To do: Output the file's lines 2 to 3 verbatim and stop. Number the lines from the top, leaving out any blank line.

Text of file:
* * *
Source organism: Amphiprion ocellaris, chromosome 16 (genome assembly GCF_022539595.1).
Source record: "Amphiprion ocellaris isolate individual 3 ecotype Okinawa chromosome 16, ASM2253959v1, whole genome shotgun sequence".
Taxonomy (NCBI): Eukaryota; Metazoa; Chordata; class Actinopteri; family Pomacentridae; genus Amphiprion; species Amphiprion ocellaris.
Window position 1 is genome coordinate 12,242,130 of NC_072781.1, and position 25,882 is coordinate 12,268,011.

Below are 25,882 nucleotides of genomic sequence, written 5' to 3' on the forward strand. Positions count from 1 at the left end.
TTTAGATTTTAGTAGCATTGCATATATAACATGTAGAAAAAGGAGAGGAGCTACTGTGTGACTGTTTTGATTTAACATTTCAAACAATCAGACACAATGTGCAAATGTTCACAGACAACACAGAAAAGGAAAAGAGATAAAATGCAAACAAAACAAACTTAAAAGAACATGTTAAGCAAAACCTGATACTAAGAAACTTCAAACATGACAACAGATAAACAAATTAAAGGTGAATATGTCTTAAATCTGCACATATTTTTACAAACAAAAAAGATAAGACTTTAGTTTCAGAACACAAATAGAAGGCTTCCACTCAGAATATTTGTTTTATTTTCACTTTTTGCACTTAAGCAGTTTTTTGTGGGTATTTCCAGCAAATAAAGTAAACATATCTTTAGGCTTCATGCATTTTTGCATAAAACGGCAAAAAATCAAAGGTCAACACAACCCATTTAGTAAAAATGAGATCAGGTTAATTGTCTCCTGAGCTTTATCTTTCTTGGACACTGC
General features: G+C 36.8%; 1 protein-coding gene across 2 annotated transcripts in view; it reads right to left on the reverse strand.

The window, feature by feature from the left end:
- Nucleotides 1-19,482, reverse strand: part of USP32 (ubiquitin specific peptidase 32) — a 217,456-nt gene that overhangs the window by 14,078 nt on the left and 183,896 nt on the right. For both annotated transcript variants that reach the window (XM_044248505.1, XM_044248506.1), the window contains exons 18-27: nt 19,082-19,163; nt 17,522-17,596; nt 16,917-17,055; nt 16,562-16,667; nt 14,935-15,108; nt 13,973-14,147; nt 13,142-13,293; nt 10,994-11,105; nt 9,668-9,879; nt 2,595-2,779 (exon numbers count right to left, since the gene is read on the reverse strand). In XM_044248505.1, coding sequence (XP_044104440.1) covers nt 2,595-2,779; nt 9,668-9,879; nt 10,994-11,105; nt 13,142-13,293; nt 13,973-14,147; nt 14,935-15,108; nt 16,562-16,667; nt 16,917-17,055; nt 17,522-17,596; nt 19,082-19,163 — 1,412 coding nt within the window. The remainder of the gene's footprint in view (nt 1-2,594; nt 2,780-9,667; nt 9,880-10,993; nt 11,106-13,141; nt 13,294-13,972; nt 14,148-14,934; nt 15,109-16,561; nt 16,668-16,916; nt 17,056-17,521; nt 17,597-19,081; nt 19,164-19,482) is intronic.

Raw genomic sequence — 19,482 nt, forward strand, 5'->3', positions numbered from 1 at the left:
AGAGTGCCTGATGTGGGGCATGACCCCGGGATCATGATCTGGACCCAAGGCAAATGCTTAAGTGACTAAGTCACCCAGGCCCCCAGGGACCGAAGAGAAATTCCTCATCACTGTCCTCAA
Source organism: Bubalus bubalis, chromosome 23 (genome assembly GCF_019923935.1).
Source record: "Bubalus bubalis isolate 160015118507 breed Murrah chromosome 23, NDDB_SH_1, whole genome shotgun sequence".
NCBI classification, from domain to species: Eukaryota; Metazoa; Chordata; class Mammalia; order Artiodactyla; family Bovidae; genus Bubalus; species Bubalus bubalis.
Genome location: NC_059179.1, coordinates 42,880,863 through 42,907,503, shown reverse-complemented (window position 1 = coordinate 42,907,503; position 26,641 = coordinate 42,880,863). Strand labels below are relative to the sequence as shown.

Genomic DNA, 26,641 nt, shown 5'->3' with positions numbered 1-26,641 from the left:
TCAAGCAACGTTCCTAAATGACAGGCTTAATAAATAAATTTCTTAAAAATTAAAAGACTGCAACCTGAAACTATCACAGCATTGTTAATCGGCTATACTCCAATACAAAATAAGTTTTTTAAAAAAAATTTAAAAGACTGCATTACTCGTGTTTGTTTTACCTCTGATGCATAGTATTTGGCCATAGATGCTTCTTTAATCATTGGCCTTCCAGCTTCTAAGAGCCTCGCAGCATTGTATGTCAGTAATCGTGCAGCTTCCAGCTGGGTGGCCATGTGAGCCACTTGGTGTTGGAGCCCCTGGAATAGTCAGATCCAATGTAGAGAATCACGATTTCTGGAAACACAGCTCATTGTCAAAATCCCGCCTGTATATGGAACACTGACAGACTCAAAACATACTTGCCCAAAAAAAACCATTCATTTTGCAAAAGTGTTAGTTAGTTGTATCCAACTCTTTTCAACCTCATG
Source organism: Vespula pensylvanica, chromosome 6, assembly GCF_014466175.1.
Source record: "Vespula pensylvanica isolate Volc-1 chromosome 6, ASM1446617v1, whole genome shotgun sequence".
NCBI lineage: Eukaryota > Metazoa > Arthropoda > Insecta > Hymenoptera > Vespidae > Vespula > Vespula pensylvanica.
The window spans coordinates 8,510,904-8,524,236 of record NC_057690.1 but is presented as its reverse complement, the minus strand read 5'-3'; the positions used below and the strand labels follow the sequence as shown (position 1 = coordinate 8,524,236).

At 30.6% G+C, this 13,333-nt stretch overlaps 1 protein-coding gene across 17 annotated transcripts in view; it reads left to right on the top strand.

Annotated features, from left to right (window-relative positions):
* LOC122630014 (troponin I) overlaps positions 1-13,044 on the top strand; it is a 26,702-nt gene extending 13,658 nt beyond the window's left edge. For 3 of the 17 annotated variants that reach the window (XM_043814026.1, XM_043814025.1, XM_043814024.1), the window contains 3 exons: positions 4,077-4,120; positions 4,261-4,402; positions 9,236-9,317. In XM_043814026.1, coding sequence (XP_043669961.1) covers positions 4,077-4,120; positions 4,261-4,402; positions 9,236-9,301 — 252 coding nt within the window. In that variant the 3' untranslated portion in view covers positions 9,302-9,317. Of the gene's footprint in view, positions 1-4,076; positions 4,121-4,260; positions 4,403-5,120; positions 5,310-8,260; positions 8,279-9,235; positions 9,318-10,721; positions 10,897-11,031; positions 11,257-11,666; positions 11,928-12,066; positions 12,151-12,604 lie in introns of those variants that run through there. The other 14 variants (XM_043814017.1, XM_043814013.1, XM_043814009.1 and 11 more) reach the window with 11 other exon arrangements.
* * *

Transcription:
Source record: "Amphiprion ocellaris isolate individual 3 ecotype Okinawa chromosome 16, ASM2253959v1, whole genome shotgun sequence".
Taxonomy (NCBI): Eukaryota; Metazoa; Chordata; class Actinopteri; family Pomacentridae; genus Amphiprion; species Amphiprion ocellaris.